The presentation of the Union and Railways budgets in India have always tended to be big events — unlike most other countries where budgets are relatively predictable affairs. On Thursday, Union railway minister Suresh Prabhu stepped up to deliver his second railway budget.
Devoid of any sensational surprises or largely unimplementable ideas, this year’s railway budget tries to be pragmatic and passenger-friendly while refusing to bite the fare-hike bullet that some have suggested is necessary. Here’s a quick summary, divided into different sections, on what you need to know.
The Big Dope
- There will be no change in passenger fares or freight rates.
- The Railways, however, plans to double investment to Rs. 1.2 lakh crore for the next financial year. According to Prabhu, the government is looking at waysof boosting cost optimisation this fiscal. Some of this optimisation has already been realised: a saving of Rs. 8,720 crore would be recorded this year.
- The ministry expects the railways to record revenue growth of 10.1 per cent in the coming financial year.
- Rather than increasing the number of trains per sector or line, the new budget plans for three new categories of train services and one new coach category.
- New locomotive factories will be set up with an order book of Rs. 40,000 crore.
- All unmanned crossings will be eliminated by 2020.
- States in North-East India, specifically Manipur and Mizoram, will be connected through broad gauge soon.
Where is the funding for this going to come from? While Prabhu has announced that the Life Insurance Corporation (LIC) has agreed to invest Rs. 1.5 lakh crore to fund various railway projects, he seems to be betting on increasing non-fare revenue sources. For the Indian Railways, the amount of revenue that comes in from the sale of tickets or freight-specific sources is over 95% of total revenue. The government is looking at increasing revenue from non-fare sources (currently at less than 5%) to the world average of 10% over the next five years. They plan on doing this by:
- Revamping the parcel business: The railways wants to crack into the courier, express and parcel market. To this end, they plan to expand the services they offer to growing sectors such as e-commerce; even going to the extent of initiating a pilot project for online booking of parcels.
- Monetizing user data: The Railways, Prabhu announced, “collects data pertaining to passenger preferences, ticketing patterns, commodity flows, train running and information on various services and operations”. This data will be monetized, perhaps by selling it to advertisers, while still protecting user privacy
- Monetising Land: There are huge tracts of land that are available next to most railway stations and next to large portions of the rail network. The government plans on leasing out these spaces to people who wish to build solar plants and horticulture and tree plantations.
New trains, new coaches
As we mentioned briefly above, the rail ministry plans on bringing out new types of trains and coaches. Some of these come with the BJP branding that we have seen in other government initiatives. They are:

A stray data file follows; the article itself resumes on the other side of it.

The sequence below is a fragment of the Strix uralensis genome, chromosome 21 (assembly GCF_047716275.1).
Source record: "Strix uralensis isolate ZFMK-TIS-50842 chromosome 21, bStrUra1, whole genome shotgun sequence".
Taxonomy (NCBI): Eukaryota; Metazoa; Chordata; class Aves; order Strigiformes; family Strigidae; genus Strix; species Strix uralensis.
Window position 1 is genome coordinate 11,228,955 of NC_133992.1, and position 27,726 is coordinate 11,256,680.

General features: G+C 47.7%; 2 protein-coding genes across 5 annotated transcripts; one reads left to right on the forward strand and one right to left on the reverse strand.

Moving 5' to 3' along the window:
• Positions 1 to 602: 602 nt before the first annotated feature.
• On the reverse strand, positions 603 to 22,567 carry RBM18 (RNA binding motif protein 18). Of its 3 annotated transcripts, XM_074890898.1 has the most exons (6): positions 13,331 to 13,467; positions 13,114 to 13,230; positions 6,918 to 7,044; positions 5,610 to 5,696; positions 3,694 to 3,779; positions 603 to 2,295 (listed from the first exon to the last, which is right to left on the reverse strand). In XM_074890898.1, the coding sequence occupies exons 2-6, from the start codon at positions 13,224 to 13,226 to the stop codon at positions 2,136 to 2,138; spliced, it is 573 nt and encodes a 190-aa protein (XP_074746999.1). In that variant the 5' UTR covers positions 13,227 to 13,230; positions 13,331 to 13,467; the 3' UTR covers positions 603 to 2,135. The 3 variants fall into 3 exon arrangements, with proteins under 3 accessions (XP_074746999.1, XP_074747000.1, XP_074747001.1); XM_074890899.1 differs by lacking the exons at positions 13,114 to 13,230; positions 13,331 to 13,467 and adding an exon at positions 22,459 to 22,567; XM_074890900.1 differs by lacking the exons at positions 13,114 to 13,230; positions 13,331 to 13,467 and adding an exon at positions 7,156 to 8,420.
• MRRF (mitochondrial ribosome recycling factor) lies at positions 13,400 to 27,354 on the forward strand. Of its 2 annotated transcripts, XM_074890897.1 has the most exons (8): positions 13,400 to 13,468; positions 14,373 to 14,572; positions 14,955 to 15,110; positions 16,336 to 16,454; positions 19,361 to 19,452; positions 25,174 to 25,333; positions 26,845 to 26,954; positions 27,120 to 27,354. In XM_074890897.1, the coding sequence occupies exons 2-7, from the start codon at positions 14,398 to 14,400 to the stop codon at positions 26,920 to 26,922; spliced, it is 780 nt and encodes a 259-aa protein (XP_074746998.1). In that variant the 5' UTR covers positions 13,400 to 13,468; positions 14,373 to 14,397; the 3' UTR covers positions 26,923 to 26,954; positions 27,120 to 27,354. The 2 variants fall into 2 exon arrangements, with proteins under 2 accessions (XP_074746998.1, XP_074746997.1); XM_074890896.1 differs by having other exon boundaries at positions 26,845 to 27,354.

1) The Antyodaya Express: A superfast train service that will be operated on dense routes, meant specifically for long-distance and unreserved passengers.
2) The Tejas: This is supposedly meant to showcase the best of the Indian Railways. It will operate at speeds of 130 kilometres per hour, and will have entertainment screens, on-board Wi Fi and top-notch catering services.
3) Deen Dayalu coaches: Meant specifically for unreserved passengers, these coaches will be added in some long-distance trains in order to enhance carrying capacity for the common passenger. These coaches will have potable drinking water availability as well as a “higher number of mobile charging points”.
4) Humsafar Express: This train will be a fully air conditioned third AC service with an optional meal service.
The quirky, the digital and the freebies
No budget, however, is complete without those small details and initiatives that are meant to delight but usually don’t pan out; either because the ideas themselves are silly or because they end up requiring too much maintenance. This time around the railway budget comes with suggestions and planned projects that are substantial and probably dead on arrival. We list a few of them here for you:
- Sale of tickets will soon commence through hand-held terminals at stations to help out suburban and short-distance travellers. The idea is that this can be rolled out with minimal infrastructure investment.
- See a dirty coach or bathroom? A mobile-SMS service will soon be launched that will allow you to report and request for cleaning
- Baby food, hot milk and hot water will be made available at certain railway stations.
- Trains will soon be fitted with LED-lit boards for advertising and come equipped with public announcement systems. GPS-based digital displays will also be fitted inside coaches in order to provide real-time information on upcoming halts.
- The government wants to invite FM radio stations to provide entertainment on trains by installing their own public announcement systems on specific trains.
- Free Wi-Fi will be available at over 100 railway stations by the end of this year. This was announced earlier and will be mostly done through a partnership with Google.